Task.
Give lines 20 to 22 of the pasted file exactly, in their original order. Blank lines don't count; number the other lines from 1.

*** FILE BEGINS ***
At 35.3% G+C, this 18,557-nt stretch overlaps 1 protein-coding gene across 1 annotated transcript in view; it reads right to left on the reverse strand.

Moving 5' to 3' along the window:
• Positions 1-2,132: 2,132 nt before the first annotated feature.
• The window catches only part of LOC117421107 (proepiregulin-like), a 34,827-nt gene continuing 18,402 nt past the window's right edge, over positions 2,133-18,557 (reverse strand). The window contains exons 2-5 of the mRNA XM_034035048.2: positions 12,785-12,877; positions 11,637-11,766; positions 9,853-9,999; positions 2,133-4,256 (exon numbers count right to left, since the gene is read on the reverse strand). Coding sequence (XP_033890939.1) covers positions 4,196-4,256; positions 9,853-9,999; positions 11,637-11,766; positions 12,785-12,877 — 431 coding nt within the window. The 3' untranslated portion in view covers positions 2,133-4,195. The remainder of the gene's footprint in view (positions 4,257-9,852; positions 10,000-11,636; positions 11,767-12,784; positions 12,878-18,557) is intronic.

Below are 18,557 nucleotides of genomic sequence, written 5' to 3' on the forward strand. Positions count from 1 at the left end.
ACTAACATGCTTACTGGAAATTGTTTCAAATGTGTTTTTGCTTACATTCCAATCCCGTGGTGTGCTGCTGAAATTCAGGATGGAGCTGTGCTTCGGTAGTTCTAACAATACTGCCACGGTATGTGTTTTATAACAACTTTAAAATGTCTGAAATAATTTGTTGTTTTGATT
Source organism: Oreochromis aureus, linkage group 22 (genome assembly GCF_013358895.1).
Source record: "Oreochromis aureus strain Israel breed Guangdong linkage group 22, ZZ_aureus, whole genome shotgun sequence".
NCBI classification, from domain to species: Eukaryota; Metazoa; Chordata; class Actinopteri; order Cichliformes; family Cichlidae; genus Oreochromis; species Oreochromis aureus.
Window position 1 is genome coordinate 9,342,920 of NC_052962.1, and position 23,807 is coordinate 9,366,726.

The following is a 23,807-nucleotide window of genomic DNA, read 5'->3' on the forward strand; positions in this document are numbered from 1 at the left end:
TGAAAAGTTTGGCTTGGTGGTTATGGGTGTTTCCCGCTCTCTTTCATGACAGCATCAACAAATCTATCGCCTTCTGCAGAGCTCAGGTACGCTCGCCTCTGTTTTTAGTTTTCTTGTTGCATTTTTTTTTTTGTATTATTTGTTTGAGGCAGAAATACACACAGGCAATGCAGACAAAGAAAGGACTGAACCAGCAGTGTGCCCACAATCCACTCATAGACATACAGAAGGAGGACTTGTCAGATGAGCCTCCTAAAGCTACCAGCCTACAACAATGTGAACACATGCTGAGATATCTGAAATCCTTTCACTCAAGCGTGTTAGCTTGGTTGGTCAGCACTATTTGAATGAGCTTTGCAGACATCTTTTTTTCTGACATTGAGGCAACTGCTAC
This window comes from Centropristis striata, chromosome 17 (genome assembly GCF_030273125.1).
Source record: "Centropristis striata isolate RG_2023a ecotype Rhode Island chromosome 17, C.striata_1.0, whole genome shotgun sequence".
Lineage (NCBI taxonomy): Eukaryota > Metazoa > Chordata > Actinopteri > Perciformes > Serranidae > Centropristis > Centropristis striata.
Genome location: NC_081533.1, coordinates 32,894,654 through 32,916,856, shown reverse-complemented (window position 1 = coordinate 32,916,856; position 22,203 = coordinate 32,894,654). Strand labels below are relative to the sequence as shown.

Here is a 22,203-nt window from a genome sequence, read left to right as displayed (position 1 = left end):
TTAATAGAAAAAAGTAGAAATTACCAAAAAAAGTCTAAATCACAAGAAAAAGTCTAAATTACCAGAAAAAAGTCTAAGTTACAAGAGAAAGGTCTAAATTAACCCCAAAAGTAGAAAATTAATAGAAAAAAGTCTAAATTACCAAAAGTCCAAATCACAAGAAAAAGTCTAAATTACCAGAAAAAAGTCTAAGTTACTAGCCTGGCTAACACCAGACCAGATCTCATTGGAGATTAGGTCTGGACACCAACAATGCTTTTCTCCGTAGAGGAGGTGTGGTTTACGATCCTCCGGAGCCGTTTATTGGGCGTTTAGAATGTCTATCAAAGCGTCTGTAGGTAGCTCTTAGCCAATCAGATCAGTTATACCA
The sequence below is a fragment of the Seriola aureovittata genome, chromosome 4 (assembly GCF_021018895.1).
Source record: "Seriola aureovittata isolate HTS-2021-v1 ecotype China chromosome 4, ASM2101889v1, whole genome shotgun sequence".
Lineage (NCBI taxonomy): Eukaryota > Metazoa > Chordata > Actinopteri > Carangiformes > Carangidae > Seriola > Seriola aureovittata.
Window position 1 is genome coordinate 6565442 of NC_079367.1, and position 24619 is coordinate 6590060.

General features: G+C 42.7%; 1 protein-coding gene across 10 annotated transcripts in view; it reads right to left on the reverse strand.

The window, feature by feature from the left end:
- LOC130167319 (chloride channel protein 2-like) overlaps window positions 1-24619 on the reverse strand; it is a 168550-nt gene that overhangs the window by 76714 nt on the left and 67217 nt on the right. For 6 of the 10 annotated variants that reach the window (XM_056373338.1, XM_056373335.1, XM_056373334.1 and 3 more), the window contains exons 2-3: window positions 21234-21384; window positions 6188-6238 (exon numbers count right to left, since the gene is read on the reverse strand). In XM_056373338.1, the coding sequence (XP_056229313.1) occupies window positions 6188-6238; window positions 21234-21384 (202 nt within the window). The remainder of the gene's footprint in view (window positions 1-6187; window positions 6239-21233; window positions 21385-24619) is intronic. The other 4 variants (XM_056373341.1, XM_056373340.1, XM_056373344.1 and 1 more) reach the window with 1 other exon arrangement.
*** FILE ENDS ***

Source record: "Seriola aureovittata isolate HTS-2021-v1 ecotype China chromosome 4, ASM2101889v1, whole genome shotgun sequence".
Lineage (NCBI taxonomy): Eukaryota > Metazoa > Chordata > Actinopteri > Carangiformes > Carangidae > Seriola > Seriola aureovittata.
Window position 1 is genome coordinate 6565442 of NC_079367.1, and position 24619 is coordinate 6590060.